VAT and sale and leaseback of aircraft in Belgium

15 December 2008

Brent Springael

In the wake of the subprime crisis, banks are not lending as readily as previously experienced. This has resulted in airlines entering into sale and leaseback transactions. In such a transaction, an airline buys a plane from the manufacturer and then sells it to the lessor, who leases it back to the airline. A typical lease runs up to 10 years and provides good financial visibility for the airlines. However, if the aircraft is located in a Belgian airport, parties have to be wary of the VAT pitfalls associated to such transactions. Indeed, the sale and lease of aircraft is generally a taxable transaction for VAT purposes. It is only to the extent that certain requirements are met, that an exemption may apply. Moreover, as we will see below, compliance with specific Belgian formalities to comply with in Belgium are also essential for the exemption to apply.

The VAT Directive exempts the supply of aircraft used by airlines operating for reward, chiefly on international routes. However, when the aircraft is standing in a Belgian airport at the time of signature of the bill of sale, the sale is deemed located in Belgium. In order for the exemption to apply in Belgium, certain formalities have to be complied with in addition to satisfying specific conditions.

Similar to the VAT Directive, Belgium exempts the sale of aircraft that are used or destined to be used by a foreign or Belgian airline carrier whose main activity is the international transport of passengers and/or goods for reward. This brings us to the key issue.  According to the administration, “the use by” a qualifying airline entails that the purchaser actually “is” one. As a consequence, the sale of an aircraft to a leasing company does, in principle, not qualify for the exemption. However, based on an administrative practice, the leasing company still remains eligible for the exemption. This practice does not extend to a two-step transaction, for instance if the leasing company then enters into a similar transaction with respect to the same aircraft.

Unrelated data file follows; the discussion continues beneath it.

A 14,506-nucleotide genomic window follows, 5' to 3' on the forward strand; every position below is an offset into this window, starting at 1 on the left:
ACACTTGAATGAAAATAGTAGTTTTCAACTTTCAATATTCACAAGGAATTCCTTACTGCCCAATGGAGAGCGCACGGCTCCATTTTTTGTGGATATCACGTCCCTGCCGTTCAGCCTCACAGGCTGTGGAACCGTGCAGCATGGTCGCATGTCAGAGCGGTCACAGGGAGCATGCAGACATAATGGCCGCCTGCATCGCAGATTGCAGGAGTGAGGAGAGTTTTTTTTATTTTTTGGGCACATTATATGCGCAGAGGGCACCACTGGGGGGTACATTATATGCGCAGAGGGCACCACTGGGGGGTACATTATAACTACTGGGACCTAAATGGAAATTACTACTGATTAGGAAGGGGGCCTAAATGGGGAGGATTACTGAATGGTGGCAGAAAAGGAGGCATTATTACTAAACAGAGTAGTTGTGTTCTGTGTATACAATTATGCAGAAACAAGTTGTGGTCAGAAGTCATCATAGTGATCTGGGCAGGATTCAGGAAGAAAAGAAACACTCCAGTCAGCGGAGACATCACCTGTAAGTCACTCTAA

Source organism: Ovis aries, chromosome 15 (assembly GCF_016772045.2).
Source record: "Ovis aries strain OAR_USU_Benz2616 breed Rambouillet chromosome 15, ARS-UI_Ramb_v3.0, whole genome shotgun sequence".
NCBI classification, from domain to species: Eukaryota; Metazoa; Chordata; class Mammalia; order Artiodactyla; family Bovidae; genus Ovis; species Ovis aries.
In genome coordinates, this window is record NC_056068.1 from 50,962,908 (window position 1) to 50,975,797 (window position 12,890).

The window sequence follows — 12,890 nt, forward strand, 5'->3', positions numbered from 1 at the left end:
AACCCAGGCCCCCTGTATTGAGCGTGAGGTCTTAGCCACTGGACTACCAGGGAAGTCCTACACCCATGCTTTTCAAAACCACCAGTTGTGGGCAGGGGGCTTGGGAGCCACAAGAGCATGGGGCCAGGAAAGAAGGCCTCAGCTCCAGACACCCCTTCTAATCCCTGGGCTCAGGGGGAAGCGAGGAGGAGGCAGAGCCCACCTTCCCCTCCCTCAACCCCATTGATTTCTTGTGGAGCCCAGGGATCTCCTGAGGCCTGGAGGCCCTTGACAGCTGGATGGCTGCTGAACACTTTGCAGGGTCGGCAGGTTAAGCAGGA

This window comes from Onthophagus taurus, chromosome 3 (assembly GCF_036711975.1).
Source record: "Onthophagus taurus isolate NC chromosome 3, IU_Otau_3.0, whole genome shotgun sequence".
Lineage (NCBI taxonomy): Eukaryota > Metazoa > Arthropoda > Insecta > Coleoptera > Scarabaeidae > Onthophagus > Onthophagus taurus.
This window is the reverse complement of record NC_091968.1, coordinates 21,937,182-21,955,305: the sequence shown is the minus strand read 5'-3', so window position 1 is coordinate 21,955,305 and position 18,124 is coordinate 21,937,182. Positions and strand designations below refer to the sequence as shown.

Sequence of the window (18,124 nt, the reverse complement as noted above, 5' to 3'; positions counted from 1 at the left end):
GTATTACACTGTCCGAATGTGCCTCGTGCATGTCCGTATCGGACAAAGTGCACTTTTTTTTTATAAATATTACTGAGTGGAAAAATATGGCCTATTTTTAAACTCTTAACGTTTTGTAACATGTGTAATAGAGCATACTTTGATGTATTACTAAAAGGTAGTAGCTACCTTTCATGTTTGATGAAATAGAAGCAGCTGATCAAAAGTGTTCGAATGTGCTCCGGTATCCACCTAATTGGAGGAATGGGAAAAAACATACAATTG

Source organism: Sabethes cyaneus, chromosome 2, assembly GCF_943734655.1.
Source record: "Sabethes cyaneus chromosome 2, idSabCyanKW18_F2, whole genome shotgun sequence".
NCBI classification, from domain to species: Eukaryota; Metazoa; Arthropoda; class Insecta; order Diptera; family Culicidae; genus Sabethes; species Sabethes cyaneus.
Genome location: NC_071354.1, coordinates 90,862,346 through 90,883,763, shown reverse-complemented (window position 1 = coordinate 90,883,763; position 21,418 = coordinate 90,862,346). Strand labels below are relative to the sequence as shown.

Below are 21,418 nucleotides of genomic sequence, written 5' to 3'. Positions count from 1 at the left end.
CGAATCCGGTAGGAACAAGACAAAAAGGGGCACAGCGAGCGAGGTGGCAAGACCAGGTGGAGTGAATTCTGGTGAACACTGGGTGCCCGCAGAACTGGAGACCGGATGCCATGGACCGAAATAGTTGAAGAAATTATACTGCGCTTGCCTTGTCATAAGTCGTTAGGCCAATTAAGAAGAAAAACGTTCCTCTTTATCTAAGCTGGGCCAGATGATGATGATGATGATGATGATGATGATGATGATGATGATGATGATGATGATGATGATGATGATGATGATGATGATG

For example, if an Irish leasing company purchases an aircraft from a Belgian airline company to lease it back to the Belgian company immediately after the sale is concluded, the VAT exemption may apply. However, if such leasing company sells the aircraft to another leasing company on sale and leaseback and it is then leased on to the Belgian airline carrier, the exemption would not be available.

The formalities that must be carefully respected are: (i) the sending of an order form to the seller that mentions mandatory information in order to allow the tax administration to verify that the conditions for the exemption are met; and (ii) the sending of an invoice to the purchaser containing the same mandatory data. A preceding sales agreement also qualifies as an order form if it contains the same mandatory data. Non-compliance with these formalities triggers 21% of VAT over the sales price of the aircraft – the formalities are therefore also conditions for the exemption to apply.

The lease of an aircraft will generally not be subject to the Belgian VAT rules because the triggering factor is (currently still) the residency of the lessor, and aircraft leasing companies are usually located in Ireland, Asia or the United States. For lessors resident within the European Community, the VAT provisions of the Member State in which the lessor is a resident, will be applicable. For lessors outside the European Community, the Belgian VAT rules will apply if and to the extent that the leased aircraft is effectively used in Belgium. But even then, the exemption should apply if all conditions and formalities (similar to those applicable for the sale) are met. It is important to note that as of 1 January 2010, the Belgian VAT rules may be applicable pursuant to the amended localisation rules provided by the 2008 VAT Directive. Lessors will then have to carefully watch the Belgian formalities to exempt their leasing services.

Authors